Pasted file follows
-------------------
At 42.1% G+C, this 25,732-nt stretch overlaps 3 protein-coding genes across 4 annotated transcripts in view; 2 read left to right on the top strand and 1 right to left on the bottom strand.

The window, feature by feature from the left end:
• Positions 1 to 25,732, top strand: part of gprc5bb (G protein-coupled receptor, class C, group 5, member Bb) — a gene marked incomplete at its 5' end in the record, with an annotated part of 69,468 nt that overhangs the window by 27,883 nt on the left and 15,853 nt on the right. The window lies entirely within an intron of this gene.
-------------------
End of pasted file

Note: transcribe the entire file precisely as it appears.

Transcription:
At 42.1% G+C, this 25,732-nt stretch overlaps 3 protein-coding genes across 4 annotated transcripts in view; 2 read left to right on the top strand and 1 right to left on the bottom strand.

The window, feature by feature from the left end:
• Positions 1 to 25,732, top strand: part of gprc5bb (G protein-coupled receptor, class C, group 5, member Bb) — a gene marked incomplete at its 5' end in the record, with an annotated part of 69,468 nt that overhangs the window by 27,883 nt on the left and 15,853 nt on the right. The window lies entirely within an intron of this gene.